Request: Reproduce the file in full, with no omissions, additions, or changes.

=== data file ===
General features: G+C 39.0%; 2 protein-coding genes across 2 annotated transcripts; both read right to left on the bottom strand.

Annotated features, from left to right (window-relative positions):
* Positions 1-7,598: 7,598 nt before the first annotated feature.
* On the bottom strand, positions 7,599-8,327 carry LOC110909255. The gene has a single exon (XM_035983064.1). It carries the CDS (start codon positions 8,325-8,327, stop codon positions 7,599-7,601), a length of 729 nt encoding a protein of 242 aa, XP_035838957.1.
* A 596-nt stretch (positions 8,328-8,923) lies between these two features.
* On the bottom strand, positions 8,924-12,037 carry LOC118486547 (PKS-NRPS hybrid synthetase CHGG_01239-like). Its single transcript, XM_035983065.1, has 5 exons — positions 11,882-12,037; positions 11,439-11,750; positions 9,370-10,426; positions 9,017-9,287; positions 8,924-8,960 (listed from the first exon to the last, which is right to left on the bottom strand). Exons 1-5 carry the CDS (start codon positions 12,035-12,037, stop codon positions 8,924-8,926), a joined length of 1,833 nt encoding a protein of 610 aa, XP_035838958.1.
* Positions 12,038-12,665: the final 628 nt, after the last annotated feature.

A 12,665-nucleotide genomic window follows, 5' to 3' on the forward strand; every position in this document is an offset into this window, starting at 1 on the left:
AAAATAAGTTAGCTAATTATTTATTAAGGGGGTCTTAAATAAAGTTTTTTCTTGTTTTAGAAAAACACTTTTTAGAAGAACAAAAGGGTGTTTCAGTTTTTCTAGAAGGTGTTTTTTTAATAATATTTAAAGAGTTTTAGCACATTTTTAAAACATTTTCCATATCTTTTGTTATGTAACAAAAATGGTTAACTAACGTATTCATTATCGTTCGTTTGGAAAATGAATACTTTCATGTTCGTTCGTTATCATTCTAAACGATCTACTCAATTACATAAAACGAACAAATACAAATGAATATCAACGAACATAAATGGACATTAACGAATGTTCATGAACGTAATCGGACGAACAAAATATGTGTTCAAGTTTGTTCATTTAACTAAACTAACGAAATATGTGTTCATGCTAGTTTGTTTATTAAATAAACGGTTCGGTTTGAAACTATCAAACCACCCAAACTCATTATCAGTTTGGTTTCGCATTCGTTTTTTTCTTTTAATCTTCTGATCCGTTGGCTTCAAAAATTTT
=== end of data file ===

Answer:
General features: G+C 39.0%; 2 protein-coding genes across 2 annotated transcripts; both read right to left on the bottom strand.

Annotated features, from left to right (window-relative positions):
* Positions 1-7,598: 7,598 nt before the first annotated feature.
* On the bottom strand, positions 7,599-8,327 carry LOC110909255. The gene has a single exon (XM_035983064.1). It carries the CDS (start codon positions 8,325-8,327, stop codon positions 7,599-7,601), a length of 729 nt encoding a protein of 242 aa, XP_035838957.1.
* A 596-nt stretch (positions 8,328-8,923) lies between these two features.
* On the bottom strand, positions 8,924-12,037 carry LOC118486547 (PKS-NRPS hybrid synthetase CHGG_01239-like). Its single transcript, XM_035983065.1, has 5 exons — positions 11,882-12,037; positions 11,439-11,750; positions 9,370-10,426; positions 9,017-9,287; positions 8,924-8,960 (listed from the first exon to the last, which is right to left on the bottom strand). Exons 1-5 carry the CDS (start codon positions 12,035-12,037, stop codon positions 8,924-8,926), a joined length of 1,833 nt encoding a protein of 610 aa, XP_035838958.1.
* Positions 12,038-12,665: the final 628 nt, after the last annotated feature.

A 12,665-nucleotide genomic window follows, 5' to 3' on the forward strand; every position in this document is an offset into this window, starting at 1 on the left:
AAAATAAGTTAGCTAATTATTTATTAAGGGGGTCTTAAATAAAGTTTTTTCTTGTTTTAGAAAAACACTTTTTAGAAGAACAAAAGGGTGTTTCAGTTTTTCTAGAAGGTGTTTTTTTAATAATATTTAAAGAGTTTTAGCACATTTTTAAAACATTTTCCATATCTTTTGTTATGTAACAAAAATGGTTAACTAACGTATTCATTATCGTTCGTTTGGAAAATGAATACTTTCATGTTCGTTCGTTATCATTCTAAACGATCTACTCAATTACATAAAACGAACAAATACAAATGAATATCAACGAACATAAATGGACATTAACGAATGTTCATGAACGTAATCGGACGAACAAAATATGTGTTCAAGTTTGTTCATTTAACTAAACTAACGAAATATGTGTTCATGCTAGTTTGTTTATTAAATAAACGGTTCGGTTTGAAACTATCAAACCACCCAAACTCATTATCAGTTTGGTTTCGCATTCGTTTTTTTCTTTTAATCTTCTGATCCGTTGGCTTCAAAAATTTT